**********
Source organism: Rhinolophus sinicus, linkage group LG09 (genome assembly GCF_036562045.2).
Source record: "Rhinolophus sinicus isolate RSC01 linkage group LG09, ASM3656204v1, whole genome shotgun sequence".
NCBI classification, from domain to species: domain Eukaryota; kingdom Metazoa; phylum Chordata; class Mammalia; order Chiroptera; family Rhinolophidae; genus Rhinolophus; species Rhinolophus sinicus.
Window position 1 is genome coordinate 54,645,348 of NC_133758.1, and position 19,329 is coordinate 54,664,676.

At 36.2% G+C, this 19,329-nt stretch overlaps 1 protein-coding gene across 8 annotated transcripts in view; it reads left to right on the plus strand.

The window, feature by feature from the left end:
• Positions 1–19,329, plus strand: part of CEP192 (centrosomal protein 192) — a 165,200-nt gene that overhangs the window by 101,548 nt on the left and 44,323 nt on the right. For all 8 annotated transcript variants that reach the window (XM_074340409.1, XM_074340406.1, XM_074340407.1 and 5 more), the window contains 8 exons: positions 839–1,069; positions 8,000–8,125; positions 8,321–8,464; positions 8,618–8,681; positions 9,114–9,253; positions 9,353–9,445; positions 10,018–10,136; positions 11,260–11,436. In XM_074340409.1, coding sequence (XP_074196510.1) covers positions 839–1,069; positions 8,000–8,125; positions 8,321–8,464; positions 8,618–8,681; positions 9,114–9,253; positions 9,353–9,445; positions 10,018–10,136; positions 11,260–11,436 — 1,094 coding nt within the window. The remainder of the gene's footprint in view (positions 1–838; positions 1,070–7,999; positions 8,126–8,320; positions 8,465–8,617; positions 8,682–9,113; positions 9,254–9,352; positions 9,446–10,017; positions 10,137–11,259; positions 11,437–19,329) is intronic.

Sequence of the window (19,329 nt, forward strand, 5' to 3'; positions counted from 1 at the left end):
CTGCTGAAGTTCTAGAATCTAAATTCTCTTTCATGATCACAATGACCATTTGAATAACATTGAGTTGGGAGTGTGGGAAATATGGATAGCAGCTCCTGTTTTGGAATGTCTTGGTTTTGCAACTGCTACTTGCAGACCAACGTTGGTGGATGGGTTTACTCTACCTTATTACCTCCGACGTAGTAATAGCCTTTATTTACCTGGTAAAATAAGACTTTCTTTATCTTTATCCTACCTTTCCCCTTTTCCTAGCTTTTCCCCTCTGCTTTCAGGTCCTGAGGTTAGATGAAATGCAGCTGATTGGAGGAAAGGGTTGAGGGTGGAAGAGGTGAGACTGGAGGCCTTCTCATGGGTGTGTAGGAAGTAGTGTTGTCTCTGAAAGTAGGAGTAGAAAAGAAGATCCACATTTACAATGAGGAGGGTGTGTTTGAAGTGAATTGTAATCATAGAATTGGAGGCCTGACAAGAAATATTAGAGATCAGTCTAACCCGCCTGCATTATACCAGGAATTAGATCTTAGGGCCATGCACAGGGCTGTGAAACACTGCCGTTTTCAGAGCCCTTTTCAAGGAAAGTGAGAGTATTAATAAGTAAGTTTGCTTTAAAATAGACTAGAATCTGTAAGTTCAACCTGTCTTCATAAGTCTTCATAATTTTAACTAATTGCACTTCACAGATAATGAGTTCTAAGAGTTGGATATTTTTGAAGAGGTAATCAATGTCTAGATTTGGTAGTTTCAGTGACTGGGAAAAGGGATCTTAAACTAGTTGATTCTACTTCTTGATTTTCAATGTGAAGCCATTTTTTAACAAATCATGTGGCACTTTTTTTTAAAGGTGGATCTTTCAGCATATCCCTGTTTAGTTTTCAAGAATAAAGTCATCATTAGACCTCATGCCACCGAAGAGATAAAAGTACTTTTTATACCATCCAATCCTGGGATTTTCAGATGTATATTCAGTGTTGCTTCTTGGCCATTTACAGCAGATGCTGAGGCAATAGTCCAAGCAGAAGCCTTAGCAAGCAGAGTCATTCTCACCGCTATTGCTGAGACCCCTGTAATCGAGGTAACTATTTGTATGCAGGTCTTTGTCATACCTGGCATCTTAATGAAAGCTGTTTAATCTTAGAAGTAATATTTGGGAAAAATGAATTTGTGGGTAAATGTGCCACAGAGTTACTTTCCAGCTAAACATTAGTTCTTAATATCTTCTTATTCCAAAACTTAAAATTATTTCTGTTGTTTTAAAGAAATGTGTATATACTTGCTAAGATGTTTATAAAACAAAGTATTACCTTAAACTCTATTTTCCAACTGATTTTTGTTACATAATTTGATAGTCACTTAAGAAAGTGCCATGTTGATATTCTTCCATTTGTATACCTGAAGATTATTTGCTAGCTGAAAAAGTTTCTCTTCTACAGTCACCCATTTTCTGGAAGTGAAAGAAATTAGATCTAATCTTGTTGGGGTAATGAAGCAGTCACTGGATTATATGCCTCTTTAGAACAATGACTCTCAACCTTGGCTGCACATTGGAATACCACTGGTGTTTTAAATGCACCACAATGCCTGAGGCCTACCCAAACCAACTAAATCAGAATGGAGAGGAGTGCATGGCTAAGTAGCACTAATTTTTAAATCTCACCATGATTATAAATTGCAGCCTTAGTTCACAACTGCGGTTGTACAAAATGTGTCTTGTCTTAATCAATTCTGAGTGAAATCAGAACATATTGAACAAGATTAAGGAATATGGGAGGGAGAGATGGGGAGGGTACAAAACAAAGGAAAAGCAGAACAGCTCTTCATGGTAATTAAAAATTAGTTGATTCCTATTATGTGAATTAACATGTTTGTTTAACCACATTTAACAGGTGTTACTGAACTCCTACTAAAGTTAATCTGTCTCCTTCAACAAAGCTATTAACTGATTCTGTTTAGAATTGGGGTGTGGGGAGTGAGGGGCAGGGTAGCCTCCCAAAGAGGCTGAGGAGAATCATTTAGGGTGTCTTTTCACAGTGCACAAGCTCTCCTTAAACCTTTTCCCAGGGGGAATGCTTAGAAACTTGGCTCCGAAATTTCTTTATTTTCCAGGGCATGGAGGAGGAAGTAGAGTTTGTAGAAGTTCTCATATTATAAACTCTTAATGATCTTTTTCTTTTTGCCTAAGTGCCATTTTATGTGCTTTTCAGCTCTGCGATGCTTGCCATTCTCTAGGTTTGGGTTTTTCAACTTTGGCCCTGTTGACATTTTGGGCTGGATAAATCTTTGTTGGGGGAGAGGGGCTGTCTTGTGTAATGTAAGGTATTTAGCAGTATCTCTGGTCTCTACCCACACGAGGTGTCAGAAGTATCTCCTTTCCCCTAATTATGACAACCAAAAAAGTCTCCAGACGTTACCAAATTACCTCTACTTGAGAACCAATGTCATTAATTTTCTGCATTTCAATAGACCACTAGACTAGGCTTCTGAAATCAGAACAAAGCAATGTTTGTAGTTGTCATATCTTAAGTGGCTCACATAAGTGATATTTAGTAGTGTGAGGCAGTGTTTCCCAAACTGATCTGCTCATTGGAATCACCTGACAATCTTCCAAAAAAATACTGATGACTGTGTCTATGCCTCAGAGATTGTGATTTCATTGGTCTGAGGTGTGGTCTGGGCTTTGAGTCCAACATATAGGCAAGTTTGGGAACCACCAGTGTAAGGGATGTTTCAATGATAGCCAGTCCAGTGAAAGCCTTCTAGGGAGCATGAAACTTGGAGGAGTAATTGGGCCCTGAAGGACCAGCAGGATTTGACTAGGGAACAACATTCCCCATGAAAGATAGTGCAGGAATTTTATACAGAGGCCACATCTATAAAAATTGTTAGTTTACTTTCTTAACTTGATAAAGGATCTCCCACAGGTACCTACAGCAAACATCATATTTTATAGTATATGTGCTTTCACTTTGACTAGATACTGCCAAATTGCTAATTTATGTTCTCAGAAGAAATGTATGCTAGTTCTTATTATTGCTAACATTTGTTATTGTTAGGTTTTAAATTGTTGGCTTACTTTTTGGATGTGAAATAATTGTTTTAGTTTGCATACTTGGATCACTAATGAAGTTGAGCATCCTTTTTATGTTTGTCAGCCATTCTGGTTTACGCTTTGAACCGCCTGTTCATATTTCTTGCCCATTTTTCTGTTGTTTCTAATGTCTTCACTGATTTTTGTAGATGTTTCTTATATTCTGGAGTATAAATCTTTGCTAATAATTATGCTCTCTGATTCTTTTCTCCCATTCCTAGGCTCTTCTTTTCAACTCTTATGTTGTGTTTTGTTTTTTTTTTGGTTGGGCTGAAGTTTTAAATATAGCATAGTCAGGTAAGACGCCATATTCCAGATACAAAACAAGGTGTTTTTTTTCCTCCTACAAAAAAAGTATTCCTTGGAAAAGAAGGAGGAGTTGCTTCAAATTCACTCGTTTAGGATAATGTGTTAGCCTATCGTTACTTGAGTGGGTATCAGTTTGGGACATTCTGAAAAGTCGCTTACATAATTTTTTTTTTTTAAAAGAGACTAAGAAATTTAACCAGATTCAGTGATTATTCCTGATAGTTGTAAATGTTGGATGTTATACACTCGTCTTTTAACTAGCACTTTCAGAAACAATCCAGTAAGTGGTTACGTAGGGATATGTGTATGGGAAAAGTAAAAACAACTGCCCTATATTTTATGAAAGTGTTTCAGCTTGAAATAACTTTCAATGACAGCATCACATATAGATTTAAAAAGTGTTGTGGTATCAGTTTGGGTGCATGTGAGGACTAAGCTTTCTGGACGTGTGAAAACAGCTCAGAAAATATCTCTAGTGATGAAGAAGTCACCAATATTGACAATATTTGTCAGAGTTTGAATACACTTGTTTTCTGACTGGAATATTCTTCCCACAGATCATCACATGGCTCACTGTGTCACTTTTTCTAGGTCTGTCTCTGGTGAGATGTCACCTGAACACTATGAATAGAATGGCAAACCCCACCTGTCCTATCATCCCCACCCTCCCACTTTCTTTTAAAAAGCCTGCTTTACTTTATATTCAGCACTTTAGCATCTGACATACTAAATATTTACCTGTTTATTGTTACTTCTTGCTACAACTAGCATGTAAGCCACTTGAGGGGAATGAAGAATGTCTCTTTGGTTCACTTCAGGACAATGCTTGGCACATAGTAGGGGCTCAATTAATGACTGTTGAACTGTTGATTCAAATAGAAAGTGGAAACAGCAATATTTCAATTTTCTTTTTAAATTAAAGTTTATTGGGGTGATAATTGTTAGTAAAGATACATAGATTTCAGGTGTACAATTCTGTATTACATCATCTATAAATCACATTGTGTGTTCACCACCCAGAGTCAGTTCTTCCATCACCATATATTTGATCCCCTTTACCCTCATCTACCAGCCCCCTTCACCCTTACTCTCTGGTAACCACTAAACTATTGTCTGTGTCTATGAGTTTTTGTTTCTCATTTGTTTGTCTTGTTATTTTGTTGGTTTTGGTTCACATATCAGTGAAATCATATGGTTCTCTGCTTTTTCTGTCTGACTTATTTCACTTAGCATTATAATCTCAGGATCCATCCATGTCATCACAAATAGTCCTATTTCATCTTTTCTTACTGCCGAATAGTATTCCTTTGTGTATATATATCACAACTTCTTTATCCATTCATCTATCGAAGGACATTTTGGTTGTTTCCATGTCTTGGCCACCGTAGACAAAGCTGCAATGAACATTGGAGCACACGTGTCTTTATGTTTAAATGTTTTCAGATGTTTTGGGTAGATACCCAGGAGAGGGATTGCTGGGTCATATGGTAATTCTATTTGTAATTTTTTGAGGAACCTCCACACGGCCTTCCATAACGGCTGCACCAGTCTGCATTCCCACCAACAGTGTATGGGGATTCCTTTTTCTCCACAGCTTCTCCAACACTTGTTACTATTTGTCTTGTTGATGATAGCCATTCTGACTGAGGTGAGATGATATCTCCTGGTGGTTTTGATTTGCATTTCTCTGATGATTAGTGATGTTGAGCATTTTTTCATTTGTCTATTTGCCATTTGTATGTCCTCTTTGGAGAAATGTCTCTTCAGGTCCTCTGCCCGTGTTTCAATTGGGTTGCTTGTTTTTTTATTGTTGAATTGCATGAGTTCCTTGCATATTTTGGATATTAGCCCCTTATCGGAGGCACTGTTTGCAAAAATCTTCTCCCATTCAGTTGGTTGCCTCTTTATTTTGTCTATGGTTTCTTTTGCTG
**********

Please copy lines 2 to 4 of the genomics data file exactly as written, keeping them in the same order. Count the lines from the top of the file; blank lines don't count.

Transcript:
Source record: "Rhinolophus sinicus isolate RSC01 linkage group LG09, ASM3656204v1, whole genome shotgun sequence".
NCBI classification, from domain to species: domain Eukaryota; kingdom Metazoa; phylum Chordata; class Mammalia; order Chiroptera; family Rhinolophidae; genus Rhinolophus; species Rhinolophus sinicus.
Window position 1 is genome coordinate 54,645,348 of NC_133758.1, and position 19,329 is coordinate 54,664,676.